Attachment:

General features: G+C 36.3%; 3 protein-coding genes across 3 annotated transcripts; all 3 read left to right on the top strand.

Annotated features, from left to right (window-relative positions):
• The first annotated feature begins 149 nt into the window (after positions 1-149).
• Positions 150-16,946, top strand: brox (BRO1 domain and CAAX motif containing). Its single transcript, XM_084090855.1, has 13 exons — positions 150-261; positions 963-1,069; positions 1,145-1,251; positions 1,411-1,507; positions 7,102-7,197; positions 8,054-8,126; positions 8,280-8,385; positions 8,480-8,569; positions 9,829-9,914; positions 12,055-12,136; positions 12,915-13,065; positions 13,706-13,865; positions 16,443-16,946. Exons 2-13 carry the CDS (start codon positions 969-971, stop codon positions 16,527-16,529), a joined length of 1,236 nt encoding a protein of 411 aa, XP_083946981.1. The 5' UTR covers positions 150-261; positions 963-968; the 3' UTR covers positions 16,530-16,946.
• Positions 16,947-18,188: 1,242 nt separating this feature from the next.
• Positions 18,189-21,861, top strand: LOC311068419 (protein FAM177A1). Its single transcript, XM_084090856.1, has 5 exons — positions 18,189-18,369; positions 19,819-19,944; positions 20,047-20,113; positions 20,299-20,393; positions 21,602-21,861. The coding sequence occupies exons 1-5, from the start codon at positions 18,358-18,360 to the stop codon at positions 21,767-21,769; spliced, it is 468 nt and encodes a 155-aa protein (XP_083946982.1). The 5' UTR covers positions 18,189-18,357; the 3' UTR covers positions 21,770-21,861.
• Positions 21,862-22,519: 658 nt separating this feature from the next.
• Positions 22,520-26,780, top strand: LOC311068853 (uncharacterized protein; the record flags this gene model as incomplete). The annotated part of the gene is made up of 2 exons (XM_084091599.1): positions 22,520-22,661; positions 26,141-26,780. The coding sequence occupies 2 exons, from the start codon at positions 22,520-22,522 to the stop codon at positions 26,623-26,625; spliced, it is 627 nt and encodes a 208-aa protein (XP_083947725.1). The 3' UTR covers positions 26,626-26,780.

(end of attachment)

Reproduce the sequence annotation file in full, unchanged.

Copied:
General features: G+C 36.3%; 3 protein-coding genes across 3 annotated transcripts; all 3 read left to right on the top strand.

Annotated features, from left to right (window-relative positions):
• The first annotated feature begins 149 nt into the window (after positions 1-149).
• Positions 150-16,946, top strand: brox (BRO1 domain and CAAX motif containing). Its single transcript, XM_084090855.1, has 13 exons — positions 150-261; positions 963-1,069; positions 1,145-1,251; positions 1,411-1,507; positions 7,102-7,197; positions 8,054-8,126; positions 8,280-8,385; positions 8,480-8,569; positions 9,829-9,914; positions 12,055-12,136; positions 12,915-13,065; positions 13,706-13,865; positions 16,443-16,946. Exons 2-13 carry the CDS (start codon positions 969-971, stop codon positions 16,527-16,529), a joined length of 1,236 nt encoding a protein of 411 aa, XP_083946981.1. The 5' UTR covers positions 150-261; positions 963-968; the 3' UTR covers positions 16,530-16,946.
• Positions 16,947-18,188: 1,242 nt separating this feature from the next.
• Positions 18,189-21,861, top strand: LOC311068419 (protein FAM177A1). Its single transcript, XM_084090856.1, has 5 exons — positions 18,189-18,369; positions 19,819-19,944; positions 20,047-20,113; positions 20,299-20,393; positions 21,602-21,861. The coding sequence occupies exons 1-5, from the start codon at positions 18,358-18,360 to the stop codon at positions 21,767-21,769; spliced, it is 468 nt and encodes a 155-aa protein (XP_083946982.1). The 5' UTR covers positions 18,189-18,357; the 3' UTR covers positions 21,770-21,861.
• Positions 21,862-22,519: 658 nt separating this feature from the next.
• Positions 22,520-26,780, top strand: LOC311068853 (uncharacterized protein; the record flags this gene model as incomplete). The annotated part of the gene is made up of 2 exons (XM_084091599.1): positions 22,520-22,661; positions 26,141-26,780. The coding sequence occupies 2 exons, from the start codon at positions 22,520-22,522 to the stop codon at positions 26,623-26,625; spliced, it is 627 nt and encodes a 208-aa protein (XP_083947725.1). The 3' UTR covers positions 26,626-26,780.